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A whale of a job part 7: Introducing Stumpy

Posted on 04-10-2017 by Becky Desjardins

A whale of a job part 7: Introducing Stumpy

Stumpy is a very famous whale. But, she is not part of the Naturalis collection, in fact, she is not even in Europe! She can be found on exhibit at the North Carolina Museum of Natural Sciences (NCSM), which is where I will be working this fall.  NCSM has borrowed me from Naturalis for a few weeks in order to help out with a bunch of different collections projects, mostly bird related, in exchange for a number of  American birds and mammal specimens. I hope to learn how to better prepare mammals, which is a strong point of the collections staff at NCSM. Should be a fun few weeks*!

So, the story of Stumpy.  Stumpy is an North Atlantic Right Whale, one of only 400 remaining in the world. They were decimated by whale hunting and the numbers have never recovered. Because there are so few, Stumpy was tracked her entire life: she was 29 years old, and pregnant with her 6th calf and when she was killed by a ship collision somewhere off the east coast of the US in 2004. She washed up on the North Carolina Coast.  But that is not the end of Stumpy’s story….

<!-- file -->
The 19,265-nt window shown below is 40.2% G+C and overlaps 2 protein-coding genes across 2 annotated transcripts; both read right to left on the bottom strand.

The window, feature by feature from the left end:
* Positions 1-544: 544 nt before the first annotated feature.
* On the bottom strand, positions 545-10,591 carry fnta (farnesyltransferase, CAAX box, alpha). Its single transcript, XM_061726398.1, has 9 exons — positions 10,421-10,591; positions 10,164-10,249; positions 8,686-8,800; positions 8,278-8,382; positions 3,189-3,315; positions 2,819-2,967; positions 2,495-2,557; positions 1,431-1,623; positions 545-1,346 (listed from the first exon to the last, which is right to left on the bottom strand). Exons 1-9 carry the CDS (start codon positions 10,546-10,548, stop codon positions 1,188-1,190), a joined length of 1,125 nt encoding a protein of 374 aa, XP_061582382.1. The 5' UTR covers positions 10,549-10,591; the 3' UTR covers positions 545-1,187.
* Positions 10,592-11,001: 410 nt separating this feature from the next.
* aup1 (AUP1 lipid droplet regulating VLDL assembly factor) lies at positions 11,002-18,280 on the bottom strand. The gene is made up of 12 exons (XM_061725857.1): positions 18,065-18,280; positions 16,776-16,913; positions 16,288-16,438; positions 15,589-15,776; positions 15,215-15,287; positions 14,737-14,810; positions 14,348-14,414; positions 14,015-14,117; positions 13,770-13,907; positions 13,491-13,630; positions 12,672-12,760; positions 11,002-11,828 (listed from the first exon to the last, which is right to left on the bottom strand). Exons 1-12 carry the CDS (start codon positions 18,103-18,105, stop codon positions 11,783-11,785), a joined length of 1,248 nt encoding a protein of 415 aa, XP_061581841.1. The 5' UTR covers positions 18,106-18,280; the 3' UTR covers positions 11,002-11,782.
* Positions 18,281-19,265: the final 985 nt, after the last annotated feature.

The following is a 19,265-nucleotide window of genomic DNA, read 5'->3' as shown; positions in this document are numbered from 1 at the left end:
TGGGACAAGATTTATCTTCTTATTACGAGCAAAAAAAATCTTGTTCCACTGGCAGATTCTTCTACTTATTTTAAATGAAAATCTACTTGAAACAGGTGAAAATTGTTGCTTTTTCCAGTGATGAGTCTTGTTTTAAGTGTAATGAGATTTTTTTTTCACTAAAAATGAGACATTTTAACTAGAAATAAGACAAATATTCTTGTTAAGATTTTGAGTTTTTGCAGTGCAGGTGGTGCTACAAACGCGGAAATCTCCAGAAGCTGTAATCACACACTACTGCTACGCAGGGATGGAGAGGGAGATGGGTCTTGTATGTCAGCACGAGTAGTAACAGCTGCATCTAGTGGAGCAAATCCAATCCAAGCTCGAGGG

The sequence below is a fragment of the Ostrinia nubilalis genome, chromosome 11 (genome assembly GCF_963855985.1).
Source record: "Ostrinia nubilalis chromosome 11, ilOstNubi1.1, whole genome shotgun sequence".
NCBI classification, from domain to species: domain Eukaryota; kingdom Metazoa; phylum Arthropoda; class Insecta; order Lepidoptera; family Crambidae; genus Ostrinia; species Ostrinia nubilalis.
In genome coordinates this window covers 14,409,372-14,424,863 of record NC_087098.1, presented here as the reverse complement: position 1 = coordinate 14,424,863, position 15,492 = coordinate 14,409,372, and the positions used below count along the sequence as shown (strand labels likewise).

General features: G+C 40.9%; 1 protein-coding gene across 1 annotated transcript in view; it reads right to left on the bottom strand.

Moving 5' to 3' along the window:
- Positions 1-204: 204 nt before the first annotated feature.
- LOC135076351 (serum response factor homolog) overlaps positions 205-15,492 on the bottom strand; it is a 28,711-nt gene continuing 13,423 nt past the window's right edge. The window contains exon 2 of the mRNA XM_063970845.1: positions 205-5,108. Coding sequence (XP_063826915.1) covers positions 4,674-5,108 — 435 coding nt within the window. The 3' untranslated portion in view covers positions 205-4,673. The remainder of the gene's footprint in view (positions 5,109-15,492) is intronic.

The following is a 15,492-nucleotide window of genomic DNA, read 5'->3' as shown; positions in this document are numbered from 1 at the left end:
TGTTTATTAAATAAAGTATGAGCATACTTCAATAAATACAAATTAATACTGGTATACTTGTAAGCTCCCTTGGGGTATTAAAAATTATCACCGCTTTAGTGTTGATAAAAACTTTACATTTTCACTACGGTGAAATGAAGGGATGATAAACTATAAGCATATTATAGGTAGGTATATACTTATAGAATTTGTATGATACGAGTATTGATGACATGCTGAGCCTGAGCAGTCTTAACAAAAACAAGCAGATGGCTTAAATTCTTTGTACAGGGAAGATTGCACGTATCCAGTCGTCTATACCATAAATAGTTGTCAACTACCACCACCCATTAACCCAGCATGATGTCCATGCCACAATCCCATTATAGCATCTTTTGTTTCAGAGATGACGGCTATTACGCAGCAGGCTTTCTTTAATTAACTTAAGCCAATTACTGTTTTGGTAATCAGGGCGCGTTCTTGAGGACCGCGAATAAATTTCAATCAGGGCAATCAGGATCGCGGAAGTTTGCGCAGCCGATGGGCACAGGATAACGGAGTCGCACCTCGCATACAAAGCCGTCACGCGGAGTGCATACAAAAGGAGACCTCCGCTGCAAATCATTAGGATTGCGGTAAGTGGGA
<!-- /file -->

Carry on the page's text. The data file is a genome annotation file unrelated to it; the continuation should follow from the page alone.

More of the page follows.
Stumpy’s bones when on to be tested by a marine biologist, Regina Campbell-Malone, who wanted to know, what does it take to break a whale bone? Since 1970 more than half of the 40 Right Whale deaths have been from ship strikes. These animals migrate up and down the East coast of the US, which also happens to be a very busy area for ship traffic, and slow moving whales are no match for fast moving metal hulled cargo ships.

Campbell-Malone and her colleagues took the bones and subjected them to many many different kinds of stress tests. From the results they developed computer models of ship strikes to try and determine how fast a ship would have to go to kill a whale. After all this was determined, the marine biologists made recommendations to policy makers in the US government. As a result, in 2008, a law was passed restricting speed limits of ships within certain areas where they are likely to encounter whales. Since then, Right whale-ship collisions have dropped by more than half.  So from something so sobering as losing a whale from a tiny population, the positive effects of her death have been far reaching.

*Because of my trip to North Carolina, the whale bone project is taking a hiatus. You can follow my adventures on a different blog: https://science.naturalis.nl/en/about-us/news/onderzoek/blog-1-naturalis-meets-north-carolina-bugfest/ 

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